Nonetheless, the quest of computationally tractable approximating schemes for (STP) has recently attracted a lot of attention in the Calculus of Variations community, due to different variational interpretations of (STP) as respectively a size minimization problem for 1-dimensional connected sets [27, 20], an optimal branched transport problem [10, 16], or even a Plateau problem in a suitable class of vector distributions endowed with some algebraic structure [27, 24], to be solved by finding suitable calibrations [25]. Several authors have proposed different approximations of the problem, whose validity is essentially limited to the planar case, mainly using a phase field based approach together with some coercive regularization, see e.g. [12, 19, 29, 13].

Our aim is to propose a variational approximation for (STP) and for the Gilbert-Steiner irrigation problem (in the equivalent formulations of [34, 23]) in the Euclidean case , . In this paper we focus on the planar case and prove a genuine -convergence result (see Theorem 3.9 and Proposition 3.3) by considering integral functionals of Modica-Mortola type [26]. In the companion paper [11] we rigorously prove that certain integral functionals of Ginzburg-Landau type (see [1]) yield a variational approximation for (STP) and of the irrigation problem valid in any dimension . This approach is related to the interpretation of (STP) as a Plateau problem in a cobordism class of integral currents with multiplicities in a suitable normed group as studied by Marchese and Massaccesi in [24] (see also [27] for the planar case). Our method is quite general and may be easily adapted to a variety of situations (e.g. in manifolds or more general metric space ambients, with densities or anisotropic norms, etc.).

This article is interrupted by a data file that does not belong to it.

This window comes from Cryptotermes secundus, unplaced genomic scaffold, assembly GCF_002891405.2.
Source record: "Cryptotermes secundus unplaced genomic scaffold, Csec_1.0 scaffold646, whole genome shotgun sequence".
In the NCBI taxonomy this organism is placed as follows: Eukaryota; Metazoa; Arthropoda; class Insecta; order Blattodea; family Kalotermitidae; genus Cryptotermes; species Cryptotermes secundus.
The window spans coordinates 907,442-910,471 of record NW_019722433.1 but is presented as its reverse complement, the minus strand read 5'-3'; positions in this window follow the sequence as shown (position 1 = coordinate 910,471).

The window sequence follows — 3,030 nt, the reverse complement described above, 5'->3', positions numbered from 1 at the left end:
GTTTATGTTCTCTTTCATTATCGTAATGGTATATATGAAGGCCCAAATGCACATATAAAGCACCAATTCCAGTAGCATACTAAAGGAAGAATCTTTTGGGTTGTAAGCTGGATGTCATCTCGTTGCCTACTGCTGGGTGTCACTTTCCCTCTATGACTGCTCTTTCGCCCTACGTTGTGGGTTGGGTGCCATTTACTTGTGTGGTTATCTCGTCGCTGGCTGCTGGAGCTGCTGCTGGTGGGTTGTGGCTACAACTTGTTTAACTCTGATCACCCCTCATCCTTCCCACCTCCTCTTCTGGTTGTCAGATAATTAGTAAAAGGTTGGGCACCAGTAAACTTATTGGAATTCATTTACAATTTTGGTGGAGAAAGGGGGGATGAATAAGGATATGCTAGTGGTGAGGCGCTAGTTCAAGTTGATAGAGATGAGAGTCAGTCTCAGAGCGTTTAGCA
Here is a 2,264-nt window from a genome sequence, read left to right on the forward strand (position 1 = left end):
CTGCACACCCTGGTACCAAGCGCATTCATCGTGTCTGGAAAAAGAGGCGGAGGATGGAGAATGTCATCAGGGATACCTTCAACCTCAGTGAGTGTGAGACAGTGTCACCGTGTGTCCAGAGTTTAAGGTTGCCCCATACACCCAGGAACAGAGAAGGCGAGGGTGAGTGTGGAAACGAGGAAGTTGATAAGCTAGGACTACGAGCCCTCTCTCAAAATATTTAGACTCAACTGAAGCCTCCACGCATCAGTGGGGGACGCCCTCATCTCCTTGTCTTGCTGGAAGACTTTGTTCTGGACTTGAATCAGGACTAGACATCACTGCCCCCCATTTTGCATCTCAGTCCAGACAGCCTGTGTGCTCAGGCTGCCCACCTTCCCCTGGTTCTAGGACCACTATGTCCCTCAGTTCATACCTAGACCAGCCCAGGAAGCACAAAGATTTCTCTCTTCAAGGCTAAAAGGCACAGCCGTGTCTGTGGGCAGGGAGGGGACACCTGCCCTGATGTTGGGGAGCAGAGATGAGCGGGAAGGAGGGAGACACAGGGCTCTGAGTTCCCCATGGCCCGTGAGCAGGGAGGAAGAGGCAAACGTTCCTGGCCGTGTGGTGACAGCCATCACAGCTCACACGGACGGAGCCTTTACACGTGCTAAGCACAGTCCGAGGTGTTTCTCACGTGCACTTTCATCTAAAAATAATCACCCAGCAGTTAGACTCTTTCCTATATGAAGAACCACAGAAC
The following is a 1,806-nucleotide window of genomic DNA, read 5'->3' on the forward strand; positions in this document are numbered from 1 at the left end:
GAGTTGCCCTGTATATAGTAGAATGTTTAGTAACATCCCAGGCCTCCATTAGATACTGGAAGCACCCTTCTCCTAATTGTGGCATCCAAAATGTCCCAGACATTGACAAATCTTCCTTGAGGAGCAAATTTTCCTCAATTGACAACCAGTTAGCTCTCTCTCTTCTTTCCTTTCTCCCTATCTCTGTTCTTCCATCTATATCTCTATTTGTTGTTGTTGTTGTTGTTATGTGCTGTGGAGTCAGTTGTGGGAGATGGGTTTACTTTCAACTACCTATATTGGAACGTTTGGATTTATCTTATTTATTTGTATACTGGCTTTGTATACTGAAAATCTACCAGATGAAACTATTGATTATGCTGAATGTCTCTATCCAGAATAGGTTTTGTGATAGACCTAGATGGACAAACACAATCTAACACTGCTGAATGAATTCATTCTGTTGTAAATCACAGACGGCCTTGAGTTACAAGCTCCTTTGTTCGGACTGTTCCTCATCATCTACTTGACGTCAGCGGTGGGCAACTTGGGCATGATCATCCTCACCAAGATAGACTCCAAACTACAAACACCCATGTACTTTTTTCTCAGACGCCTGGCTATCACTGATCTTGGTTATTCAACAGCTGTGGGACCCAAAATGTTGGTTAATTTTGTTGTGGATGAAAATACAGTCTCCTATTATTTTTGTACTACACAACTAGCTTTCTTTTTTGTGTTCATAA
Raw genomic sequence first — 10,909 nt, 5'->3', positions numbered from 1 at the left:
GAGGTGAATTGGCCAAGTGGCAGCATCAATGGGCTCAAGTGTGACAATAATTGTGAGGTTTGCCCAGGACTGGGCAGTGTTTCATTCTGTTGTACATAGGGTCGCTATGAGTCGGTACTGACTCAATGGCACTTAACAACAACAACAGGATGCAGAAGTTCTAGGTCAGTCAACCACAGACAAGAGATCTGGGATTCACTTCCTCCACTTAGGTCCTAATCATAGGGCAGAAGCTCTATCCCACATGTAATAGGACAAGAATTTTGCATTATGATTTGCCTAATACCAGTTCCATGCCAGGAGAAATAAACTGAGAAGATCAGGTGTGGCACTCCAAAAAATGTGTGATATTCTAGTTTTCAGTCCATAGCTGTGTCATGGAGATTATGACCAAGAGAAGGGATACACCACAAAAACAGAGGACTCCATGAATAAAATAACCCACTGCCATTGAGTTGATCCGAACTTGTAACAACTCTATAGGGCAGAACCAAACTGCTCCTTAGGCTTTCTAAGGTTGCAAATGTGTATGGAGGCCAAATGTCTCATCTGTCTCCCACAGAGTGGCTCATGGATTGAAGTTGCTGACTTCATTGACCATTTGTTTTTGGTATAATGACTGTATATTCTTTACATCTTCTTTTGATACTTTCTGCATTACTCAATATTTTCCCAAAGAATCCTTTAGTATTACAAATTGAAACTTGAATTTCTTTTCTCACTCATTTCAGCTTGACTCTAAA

The plan of the paper is as follows: in Section 2 we reformulate (STP) and the irrigation problem as a suitable modification of the optimal partition problem in the planar case. In section 3, we state and prove our main -convergence results, respectively Proposition 3.3 and Theorem 3.9. Inspired by [18], we introduce in section 4 a convex relaxation of the corresponding energies. In Section 5 we present our approximating scheme for (STP) and for the Gilbert-Steiner problem and illustrate its flexibility in different situations, showing how our convex formulation is able to recover multiple solutions whereas -relaxation detects any locally minimizing configuration. Finally, in Section 6 we propose some examples and generalizations that are extensively studied in the companion paper [11].

2 Irrigation-type problems for Euclidean graphs and optimal partitions

In this section we describe some optimization problems on Euclidean graphs with fixed endpoints set , like (STP) or irrigation-type problems, following the approach of [24, 23], and we rephrase them as optimal partition-type problems in the planar case .

2.1 Acyclic graphs and rank one tensor valued measures

Let , , be a given set of distinct points, with . Define to be the set of acyclic graphs connecting the endpoints set such that can be described as the union , where are simple rectifiable curves with finite length having as initial point and as final point, oriented by -measurable unit vector fields satisfying for -a.e. (i.e. the orientation of is coherent with that of on their intersection).

For , if we identify the curves with the vector measures , all the information concerning this acyclic graph is encoded in the rank one tensor valued measure , where the -measurable vector field carrying the orientation of the graph satisfies spt, , -a.e. on , and the -measurable vector field has components satisfying , with the total variation measure of the vector measure . Observe that a.e. for any .

Definition 2.1